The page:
World ‘gravely’ unprepared for effects of climate crisis – report
Trillions of dollars needed to avoid ‘climate apartheid’ but this is less than cost of inaction
By Damian Carrington
Sep 9 2019
The world’s readiness for the inevitable effects of the climate crisis is “gravely insufficient”, according to a report from global leaders.
This lack of preparedness will result in poverty, water shortages and levels of migration soaring, with an “irrefutable toll on human life”, the report warns.
Trillion-dollar investment is needed to avert “climate apartheid”, where the rich escape the effects and the poor do not, but this investment is far smaller than the eventual cost of doing nothing.
The study says the greatest obstacle is not money but a lack of “political leadership that shakes people out of their collective slumber”. A “revolution” is needed in how the dangers of global heating are understood and planned for, and solutions are funded.
The report has been produced by the Global Commission on Adaptation (GCA), convened by 18 nations including the UK. It has contributions from the former UN secretary general Ban Ki-moon, the Microsoft founder, Bill Gates, environment ministers from China, India and Canada, the heads of the World Bank and the UN climate and environment divisions, and others.
Among the most urgent actions recommended are early-warning systems of impending disasters, developing crops that can withstand droughts and restoring mangrove swamps to protect coastlines, while other measures include painting roofs of homes white to reduce heatwave temperatures.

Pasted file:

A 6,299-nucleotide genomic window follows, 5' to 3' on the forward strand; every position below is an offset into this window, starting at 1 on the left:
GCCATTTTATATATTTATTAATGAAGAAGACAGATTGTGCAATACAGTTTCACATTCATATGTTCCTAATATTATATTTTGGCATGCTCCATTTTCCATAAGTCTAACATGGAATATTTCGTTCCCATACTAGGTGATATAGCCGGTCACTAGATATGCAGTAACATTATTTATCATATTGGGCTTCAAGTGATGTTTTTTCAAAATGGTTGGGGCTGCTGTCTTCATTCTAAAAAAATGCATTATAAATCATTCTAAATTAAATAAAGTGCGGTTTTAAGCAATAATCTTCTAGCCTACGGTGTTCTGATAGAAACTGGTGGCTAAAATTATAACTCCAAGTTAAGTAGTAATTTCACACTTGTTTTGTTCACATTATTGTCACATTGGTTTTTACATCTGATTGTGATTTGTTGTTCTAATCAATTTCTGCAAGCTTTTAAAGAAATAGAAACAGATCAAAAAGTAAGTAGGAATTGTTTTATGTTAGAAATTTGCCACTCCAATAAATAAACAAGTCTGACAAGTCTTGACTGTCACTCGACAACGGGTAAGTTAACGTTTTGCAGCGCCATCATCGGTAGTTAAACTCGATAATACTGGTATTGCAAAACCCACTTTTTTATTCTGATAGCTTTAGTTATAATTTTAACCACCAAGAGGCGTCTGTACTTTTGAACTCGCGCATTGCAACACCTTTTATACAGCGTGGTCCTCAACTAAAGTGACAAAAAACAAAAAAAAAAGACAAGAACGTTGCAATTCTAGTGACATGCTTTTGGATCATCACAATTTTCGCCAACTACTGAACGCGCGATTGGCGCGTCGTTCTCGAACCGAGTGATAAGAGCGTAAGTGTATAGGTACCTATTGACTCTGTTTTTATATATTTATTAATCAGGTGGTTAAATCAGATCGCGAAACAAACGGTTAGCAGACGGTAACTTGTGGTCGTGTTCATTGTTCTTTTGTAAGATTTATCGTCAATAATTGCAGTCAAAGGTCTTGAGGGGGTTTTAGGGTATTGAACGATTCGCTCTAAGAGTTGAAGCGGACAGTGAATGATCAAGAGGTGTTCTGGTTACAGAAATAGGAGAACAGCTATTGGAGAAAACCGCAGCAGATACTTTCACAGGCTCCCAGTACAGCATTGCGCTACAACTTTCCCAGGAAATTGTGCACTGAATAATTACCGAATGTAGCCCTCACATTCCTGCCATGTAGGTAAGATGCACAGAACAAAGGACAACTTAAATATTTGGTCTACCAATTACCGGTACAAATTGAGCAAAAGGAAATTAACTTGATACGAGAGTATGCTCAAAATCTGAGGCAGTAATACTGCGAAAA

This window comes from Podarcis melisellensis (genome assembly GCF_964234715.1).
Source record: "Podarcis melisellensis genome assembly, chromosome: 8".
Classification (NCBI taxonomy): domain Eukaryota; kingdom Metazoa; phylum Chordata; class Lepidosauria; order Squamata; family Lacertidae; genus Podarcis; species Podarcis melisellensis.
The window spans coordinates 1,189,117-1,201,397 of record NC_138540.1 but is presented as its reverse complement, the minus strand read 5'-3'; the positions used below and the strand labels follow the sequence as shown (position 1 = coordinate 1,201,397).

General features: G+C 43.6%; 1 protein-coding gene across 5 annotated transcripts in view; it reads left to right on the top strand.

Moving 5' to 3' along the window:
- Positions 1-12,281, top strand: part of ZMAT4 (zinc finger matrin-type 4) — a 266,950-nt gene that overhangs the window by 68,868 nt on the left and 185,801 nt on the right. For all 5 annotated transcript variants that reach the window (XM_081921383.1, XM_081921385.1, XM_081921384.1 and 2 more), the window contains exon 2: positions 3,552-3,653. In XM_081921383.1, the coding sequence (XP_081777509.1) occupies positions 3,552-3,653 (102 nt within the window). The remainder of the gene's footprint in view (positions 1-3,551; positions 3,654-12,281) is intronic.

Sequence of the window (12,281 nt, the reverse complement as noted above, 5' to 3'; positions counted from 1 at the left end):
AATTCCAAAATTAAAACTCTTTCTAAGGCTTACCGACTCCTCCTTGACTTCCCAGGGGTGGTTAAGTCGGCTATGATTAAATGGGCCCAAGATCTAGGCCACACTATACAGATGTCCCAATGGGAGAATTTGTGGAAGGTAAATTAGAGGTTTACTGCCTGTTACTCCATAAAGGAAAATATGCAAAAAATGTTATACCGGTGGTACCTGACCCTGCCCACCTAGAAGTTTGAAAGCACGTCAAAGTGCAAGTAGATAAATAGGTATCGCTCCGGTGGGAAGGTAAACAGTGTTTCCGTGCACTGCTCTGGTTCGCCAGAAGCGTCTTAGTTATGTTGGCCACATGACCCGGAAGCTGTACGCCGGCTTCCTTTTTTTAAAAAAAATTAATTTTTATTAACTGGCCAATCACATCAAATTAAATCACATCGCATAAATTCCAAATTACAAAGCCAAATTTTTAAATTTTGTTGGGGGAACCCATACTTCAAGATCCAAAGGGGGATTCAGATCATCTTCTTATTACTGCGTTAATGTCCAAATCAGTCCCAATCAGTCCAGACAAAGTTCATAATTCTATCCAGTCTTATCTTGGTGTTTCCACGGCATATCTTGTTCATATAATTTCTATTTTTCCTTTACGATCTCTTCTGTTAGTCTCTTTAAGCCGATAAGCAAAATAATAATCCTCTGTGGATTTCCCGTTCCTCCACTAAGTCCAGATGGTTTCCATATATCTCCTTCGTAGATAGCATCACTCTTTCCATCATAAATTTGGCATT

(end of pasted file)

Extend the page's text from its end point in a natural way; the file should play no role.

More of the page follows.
In the foreword to the report, Ban, Gates and Kristalina Georgieva, the World Bank chief executive, write: “The climate crisis is here, now: massive wildfires ravage fragile habitats, city taps run dry, droughts scorch the land and massive floods destroy people’s homes and livelihoods. So far the response has been gravely insufficient.”
Ban said: “I am really concerned about the lack of vision of political leaders. They are much more interested in getting elected and re-elected, and climate issues are not in their priorities. We are seeing this in the US with President Trump.”
The report says severe effects are now inevitable and estimates that unless precautions are taken, 100 million more people could be driven into poverty by 2030. It says the number of people short of water each year will jump by 1.4 billion to 5 billion, causing unprecedented competition for water, fuelling conflict and migration. On the coasts, rising sea levels and storms will drive hundreds of millions from their homes, with costs of $1tn (£810bn) a year by 2050.
Patrick Verkooijen, the chief executive of the Global Center on Adaptation, said: “What we truly see is the risk of a climate apartheid, where the wealthy pay to escape and the rest are left to suffer. That is a very profound moral injustice.”
But the moral imperative alone will not drive change, he said, and the report also makes an economic case.
“It is a nation’s self-interest to invest in adaptation,” Verkooijen said. The report estimates spending $1.8tn by 2030 in five key areas could yield $7.1tn in net benefits, by avoiding damages and increasing economic growth.
The chair of the UK’s Environment Agency, Emma Howard Boyd, is a member of the GCA. The agency has warned England could run short of water within 25 years and increased coastal and river flooding may force some towns to be abandoned.